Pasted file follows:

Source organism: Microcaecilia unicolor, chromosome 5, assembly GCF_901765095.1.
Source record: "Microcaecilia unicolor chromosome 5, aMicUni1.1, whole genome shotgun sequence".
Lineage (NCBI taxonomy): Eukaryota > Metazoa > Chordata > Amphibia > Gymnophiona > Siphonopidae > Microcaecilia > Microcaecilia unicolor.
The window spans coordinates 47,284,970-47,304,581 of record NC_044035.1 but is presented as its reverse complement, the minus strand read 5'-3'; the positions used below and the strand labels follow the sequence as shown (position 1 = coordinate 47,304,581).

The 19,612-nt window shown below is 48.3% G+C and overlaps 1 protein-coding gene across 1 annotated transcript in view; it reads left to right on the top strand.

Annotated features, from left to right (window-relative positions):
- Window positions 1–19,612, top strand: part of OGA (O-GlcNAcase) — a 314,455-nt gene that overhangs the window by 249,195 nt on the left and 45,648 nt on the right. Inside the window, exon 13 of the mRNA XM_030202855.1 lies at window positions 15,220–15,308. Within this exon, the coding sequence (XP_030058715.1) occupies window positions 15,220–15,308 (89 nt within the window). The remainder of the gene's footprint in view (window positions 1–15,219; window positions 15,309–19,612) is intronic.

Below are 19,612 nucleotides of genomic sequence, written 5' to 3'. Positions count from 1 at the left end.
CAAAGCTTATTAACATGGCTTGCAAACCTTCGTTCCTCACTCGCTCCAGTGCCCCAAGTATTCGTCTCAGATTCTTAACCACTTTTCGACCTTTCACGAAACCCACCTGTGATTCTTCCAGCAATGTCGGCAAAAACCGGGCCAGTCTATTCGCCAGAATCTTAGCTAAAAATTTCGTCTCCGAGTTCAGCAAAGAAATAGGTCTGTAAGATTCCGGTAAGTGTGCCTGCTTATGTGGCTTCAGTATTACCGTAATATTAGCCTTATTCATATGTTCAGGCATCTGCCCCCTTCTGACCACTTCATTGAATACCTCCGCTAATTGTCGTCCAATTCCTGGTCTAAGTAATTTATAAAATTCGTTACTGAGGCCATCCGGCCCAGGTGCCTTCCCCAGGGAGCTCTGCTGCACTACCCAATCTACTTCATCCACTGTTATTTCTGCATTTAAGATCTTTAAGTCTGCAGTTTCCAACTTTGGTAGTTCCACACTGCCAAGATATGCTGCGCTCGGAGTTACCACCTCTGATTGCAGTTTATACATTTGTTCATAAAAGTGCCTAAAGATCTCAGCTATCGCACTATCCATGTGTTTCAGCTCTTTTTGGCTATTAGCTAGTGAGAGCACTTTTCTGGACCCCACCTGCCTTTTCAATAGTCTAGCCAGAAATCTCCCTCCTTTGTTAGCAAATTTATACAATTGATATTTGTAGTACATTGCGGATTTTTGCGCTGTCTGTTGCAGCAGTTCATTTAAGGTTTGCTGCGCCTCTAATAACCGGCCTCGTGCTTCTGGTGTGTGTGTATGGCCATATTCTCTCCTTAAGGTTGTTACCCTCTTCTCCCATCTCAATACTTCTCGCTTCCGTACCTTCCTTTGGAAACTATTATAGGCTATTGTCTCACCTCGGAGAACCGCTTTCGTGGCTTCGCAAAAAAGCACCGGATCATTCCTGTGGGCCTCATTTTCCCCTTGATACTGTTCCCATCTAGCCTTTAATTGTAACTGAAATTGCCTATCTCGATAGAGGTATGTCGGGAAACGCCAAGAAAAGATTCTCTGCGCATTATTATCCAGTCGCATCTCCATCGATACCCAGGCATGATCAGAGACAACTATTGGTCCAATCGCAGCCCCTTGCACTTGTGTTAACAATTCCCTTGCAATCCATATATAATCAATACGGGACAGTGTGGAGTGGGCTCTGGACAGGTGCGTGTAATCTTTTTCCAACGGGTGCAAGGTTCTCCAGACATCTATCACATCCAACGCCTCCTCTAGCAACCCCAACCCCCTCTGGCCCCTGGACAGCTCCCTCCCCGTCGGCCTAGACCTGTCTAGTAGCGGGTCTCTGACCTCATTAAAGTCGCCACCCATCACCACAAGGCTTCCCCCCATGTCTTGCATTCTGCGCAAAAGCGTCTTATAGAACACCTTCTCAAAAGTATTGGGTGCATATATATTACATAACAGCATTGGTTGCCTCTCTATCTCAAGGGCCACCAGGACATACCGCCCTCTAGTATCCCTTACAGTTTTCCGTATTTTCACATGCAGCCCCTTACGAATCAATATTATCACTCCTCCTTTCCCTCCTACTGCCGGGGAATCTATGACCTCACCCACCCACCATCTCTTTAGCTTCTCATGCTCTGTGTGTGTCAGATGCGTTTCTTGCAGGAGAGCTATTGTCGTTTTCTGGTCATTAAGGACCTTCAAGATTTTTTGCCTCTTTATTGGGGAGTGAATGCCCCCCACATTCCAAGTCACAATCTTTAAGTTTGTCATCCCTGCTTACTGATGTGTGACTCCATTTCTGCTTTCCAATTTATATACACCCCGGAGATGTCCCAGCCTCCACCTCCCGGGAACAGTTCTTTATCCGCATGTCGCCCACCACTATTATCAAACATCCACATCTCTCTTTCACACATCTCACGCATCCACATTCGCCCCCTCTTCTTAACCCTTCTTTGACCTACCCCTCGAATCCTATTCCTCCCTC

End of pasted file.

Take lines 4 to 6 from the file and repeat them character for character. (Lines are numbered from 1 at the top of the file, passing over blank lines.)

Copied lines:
The window spans coordinates 47,284,970-47,304,581 of record NC_044035.1 but is presented as its reverse complement, the minus strand read 5'-3'; the positions used below and the strand labels follow the sequence as shown (position 1 = coordinate 47,304,581).

The 19,612-nt window shown below is 48.3% G+C and overlaps 1 protein-coding gene across 1 annotated transcript in view; it reads left to right on the top strand.

Annotated features, from left to right (window-relative positions):